“Go away, stop looking at us!” he shouted, gesturing at the body. “I gotta help this guy here!”
The bird didn’t blink. It turned to face the river and picked at its feathers with its beak, then took a step closer. The man remembered an old cartoon— this bird with a postman’s hat and a bindle in its mouth, carrying children carefully, dopily. He laughed. He threw his hands up and returned to his tent.
“Alright, fucker, you take him home.”
She’d seen the living human a few times before. It reeked of illness and shouted and threw stones at her and her children. The last time she saw it, it stood still, staring at her while it picked up one leg, then the other, trying to synchronize itself with her. When she tired of watching it do this she flew off to where it couldn’t follow. She liked to sit on the bridge and watch the giant sliding bugs pass before she took stock of the fish skittering just below the river’s surface.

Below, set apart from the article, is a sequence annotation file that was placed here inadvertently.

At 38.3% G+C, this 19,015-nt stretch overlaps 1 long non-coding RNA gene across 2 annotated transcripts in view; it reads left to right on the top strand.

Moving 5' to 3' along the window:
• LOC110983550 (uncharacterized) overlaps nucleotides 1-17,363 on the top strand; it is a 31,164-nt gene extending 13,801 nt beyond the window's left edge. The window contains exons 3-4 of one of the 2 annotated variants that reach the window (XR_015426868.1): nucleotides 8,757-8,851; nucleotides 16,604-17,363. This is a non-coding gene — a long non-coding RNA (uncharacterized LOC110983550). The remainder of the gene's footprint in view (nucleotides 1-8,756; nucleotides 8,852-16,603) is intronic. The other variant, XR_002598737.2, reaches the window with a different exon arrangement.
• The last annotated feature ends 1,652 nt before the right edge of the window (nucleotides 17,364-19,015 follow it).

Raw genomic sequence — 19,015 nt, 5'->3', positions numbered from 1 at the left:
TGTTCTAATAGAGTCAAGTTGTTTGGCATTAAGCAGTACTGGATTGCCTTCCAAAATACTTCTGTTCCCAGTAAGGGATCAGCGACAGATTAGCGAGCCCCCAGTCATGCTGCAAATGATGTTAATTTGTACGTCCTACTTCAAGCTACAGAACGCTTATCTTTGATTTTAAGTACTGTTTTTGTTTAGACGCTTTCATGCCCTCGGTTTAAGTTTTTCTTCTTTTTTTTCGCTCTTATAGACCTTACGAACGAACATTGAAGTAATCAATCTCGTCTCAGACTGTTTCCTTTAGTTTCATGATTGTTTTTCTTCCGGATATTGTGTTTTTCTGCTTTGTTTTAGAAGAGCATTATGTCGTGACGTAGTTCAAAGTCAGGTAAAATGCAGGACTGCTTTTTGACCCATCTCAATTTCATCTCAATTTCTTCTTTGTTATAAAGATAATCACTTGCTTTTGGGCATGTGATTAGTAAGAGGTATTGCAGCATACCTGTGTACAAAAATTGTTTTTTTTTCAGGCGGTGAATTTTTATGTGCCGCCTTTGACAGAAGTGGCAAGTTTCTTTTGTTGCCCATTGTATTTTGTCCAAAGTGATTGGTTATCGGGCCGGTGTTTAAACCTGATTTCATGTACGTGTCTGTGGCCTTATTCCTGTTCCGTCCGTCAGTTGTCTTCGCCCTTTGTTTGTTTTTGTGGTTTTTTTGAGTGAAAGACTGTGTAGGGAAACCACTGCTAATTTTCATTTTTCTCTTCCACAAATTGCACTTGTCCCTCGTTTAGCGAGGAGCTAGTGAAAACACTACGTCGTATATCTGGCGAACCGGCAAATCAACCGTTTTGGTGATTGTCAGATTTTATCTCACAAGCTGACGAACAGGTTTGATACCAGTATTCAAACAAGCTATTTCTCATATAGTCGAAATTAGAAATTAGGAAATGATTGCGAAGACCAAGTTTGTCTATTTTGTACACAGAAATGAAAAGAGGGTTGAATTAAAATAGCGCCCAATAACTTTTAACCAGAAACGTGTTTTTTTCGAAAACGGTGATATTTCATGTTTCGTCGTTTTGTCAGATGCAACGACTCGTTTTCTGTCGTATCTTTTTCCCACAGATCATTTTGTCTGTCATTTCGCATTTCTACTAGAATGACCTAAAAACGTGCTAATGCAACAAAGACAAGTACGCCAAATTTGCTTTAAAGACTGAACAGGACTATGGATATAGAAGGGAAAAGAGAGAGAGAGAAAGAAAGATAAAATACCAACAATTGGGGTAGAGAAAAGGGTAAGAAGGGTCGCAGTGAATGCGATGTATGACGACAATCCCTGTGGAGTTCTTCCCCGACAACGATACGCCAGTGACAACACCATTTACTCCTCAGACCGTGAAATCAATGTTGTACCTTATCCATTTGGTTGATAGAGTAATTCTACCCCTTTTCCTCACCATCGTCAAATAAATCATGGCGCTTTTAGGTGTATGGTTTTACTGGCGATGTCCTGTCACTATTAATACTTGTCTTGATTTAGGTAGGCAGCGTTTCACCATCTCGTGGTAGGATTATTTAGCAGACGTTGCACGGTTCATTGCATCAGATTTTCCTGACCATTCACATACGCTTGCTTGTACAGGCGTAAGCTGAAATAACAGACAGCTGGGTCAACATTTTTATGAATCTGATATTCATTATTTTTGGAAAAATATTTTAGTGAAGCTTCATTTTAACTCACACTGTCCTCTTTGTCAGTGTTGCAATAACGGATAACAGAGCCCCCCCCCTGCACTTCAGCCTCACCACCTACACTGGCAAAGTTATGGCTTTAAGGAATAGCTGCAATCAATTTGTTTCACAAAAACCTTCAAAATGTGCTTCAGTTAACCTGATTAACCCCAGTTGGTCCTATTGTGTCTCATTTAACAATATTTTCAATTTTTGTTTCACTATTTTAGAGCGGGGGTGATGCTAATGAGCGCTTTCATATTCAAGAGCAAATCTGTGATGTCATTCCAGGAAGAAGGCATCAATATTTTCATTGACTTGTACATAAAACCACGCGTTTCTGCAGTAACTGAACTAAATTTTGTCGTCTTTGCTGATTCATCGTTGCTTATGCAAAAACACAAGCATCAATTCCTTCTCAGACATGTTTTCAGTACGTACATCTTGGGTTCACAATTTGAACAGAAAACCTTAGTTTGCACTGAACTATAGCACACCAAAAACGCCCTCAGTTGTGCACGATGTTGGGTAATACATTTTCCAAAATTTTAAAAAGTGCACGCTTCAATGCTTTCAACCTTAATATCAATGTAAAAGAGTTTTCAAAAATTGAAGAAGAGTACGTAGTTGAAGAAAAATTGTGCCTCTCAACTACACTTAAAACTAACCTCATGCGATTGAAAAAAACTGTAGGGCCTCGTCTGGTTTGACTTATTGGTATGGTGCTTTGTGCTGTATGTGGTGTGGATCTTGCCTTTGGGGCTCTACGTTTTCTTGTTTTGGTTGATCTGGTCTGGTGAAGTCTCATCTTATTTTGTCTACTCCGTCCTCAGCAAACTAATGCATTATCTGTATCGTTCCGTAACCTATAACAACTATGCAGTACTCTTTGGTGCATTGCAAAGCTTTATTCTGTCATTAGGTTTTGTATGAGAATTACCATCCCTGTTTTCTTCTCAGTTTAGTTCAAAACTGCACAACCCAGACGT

She felt very happy to be one of the things that wasn’t stuck to just the ground or the water.
She stared at the human as it screeched and flapped at her. She wanted to see what it was doing to the dead human in the water—she had never seen a dead one before. She’d eaten dead things a few times, but they’d almost always made her ill.
The winter fish had not yet arrived, though, and the river was emptying, which meant worse things than feeling ill. The sick human made a crackling noise and walked away from the dead one. She hopped closer to where it bobbed in the water. It did not smell terribly; it must have been new.